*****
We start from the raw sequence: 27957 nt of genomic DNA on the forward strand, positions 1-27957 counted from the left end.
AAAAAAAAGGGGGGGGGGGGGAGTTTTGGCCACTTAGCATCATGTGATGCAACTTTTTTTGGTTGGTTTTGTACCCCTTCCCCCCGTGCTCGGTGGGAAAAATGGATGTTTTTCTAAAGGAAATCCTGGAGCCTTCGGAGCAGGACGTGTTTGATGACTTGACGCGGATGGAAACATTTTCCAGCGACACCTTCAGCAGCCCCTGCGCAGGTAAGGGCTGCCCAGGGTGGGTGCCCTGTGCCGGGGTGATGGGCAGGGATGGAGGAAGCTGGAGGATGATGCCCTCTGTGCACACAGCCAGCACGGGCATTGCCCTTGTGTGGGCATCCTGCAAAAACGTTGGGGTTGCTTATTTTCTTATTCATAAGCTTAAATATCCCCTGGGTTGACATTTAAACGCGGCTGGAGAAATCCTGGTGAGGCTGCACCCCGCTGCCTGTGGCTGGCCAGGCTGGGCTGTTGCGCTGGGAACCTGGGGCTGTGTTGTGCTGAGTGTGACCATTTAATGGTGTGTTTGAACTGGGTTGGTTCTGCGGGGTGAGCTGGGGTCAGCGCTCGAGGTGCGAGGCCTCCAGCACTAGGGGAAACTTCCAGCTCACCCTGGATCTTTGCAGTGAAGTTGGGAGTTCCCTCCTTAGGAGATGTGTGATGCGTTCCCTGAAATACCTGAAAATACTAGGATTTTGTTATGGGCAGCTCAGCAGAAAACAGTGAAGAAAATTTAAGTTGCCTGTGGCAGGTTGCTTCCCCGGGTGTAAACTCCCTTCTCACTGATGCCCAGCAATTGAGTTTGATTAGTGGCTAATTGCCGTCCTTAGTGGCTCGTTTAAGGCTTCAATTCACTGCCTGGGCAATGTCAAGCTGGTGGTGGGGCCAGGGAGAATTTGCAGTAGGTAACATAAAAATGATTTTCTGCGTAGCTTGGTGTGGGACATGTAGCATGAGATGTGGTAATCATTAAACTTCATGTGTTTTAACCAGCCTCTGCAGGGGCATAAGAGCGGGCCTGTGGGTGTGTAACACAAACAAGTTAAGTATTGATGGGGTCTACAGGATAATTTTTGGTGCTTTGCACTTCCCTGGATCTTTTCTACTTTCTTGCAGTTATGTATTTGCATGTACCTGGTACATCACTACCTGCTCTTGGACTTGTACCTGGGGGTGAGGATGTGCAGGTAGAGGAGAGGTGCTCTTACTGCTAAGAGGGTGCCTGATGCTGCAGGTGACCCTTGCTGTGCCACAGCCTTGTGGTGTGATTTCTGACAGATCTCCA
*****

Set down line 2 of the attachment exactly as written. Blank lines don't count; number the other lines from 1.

AAAAAAAAGGGGGGGGGGGGGAGTTTTGGCCACTTAGCATCATGTGATGCAACTTTTTTTGGTTGGTTTTGTACCCCTTCCCCCCGTGCTCGGTGGGAAAAATGGATGTTTTTCTAAAGGAAATCCTGGAGCCTTCGGAGCAGGACGTGTTTGATGACTTGACGCGGATGGAAACATTTTCCAGCGACACCTTCAGCAGCCCCTGCGCAGGTAAGGGCTGCCCAGGGTGGGTGCCCTGTGCCGGGGTGATGGGCAGGGATGGAGGAAGCTGGAGGATGATGCCCTCTGTGCACACAGCCAGCACGGGCATTGCCCTTGTGTGGGCATCCTGCAAAAACGTTGGGGTTGCTTATTTTCTTATTCATAAGCTTAAATATCCCCTGGGTTGACATTTAAACGCGGCTGGAGAAATCCTGGTGAGGCTGCACCCCGCTGCCTGTGGCTGGCCAGGCTGGGCTGTTGCGCTGGGAACCTGGGGCTGTGTTGTGCTGAGTGTGACCATTTAATGGTGTGTTTGAACTGGGTTGGTTCTGCGGGGTGAGCTGGGGTCAGCGCTCGAGGTGCGAGGCCTCCAGCACTAGGGGAAACTTCCAGCTCACCCTGGATCTTTGCAGTGAAGTTGGGAGTTCCCTCCTTAGGAGATGTGTGATGCGTTCCCTGAAATACCTGAAAATACTAGGATTTTGTTATGGGCAGCTCAGCAGAAAACAGTGAAGAAAATTTAAGTTGCCTGTGGCAGGTTGCTTCCCCGGGTGTAAACTCCCTTCTCACTGATGCCCAGCAATTGAGTTTGATTAGTGGCTAATTGCCGTCCTTAGTGGCTCGTTTAAGGCTTCAATTCACTGCCTGGGCAATGTCAAGCTGGTGGTGGGGCCAGGGAGAATTTGCAGTAGGTAACATAAAAATGATTTTCTGCGTAGCTTGGTGTGGGACATGTAGCATGAGATGTGGTAATCATTAAACTTCATGTGTTTTAACCAGCCTCTGCAGGGGCATAAGAGCGGGCCTGTGGGTGTGTAACACAAACAAGTTAAGTATTGATGGGGTCTACAGGATAATTTTTGGTGCTTTGCACTTCCCTGGATCTTTTCTACTTTCTTGCAGTTATGTATTTGCATGTACCTGGTACATCACTACCTGCTCTTGGACTTGTACCTGGGGGTGAGGATGTGCAGGTAGAGGAGAGGTGCTCTTACTGCTAAGAGGGTGCCTGATGCTGCAGGTGACCCTTGCTGTGCCACAGCCTTGTGGTGTGATTTCTGACAGATCTCCA